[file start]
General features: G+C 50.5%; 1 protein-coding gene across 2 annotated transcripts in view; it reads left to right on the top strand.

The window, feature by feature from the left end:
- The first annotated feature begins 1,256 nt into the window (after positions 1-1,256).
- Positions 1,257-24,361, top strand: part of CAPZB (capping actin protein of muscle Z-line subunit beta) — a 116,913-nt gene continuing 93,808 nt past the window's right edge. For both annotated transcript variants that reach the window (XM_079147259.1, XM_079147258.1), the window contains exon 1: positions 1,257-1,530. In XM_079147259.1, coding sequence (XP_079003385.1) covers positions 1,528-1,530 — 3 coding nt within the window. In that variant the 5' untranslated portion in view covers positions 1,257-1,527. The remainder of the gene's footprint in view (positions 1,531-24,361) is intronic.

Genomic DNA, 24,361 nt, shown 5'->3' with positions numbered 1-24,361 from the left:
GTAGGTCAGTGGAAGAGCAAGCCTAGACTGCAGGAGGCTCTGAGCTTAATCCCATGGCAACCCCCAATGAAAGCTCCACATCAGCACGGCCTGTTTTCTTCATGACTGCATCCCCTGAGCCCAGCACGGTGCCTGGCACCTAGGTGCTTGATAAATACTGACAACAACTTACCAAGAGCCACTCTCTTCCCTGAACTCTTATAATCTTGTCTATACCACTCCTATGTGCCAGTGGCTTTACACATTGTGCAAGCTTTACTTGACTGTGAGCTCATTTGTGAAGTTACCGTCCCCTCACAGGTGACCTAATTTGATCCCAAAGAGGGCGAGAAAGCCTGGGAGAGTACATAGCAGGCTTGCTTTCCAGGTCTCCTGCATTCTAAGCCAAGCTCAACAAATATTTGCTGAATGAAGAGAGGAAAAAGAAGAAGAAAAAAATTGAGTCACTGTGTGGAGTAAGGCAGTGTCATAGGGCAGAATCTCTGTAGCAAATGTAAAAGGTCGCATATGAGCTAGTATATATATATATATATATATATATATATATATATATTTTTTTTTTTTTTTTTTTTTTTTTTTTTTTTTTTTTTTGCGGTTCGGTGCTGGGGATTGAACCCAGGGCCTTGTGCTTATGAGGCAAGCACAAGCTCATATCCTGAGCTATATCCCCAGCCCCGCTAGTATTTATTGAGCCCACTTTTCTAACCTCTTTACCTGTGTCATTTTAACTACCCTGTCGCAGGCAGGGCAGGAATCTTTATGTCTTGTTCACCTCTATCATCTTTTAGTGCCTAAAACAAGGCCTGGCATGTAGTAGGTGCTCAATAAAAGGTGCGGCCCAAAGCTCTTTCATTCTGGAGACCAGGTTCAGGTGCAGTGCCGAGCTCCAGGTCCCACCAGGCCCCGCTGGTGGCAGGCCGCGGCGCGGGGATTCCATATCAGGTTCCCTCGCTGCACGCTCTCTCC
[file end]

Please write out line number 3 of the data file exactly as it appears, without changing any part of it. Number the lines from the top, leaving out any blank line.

- The first annotated feature begins 1,256 nt into the window (after positions 1-1,256).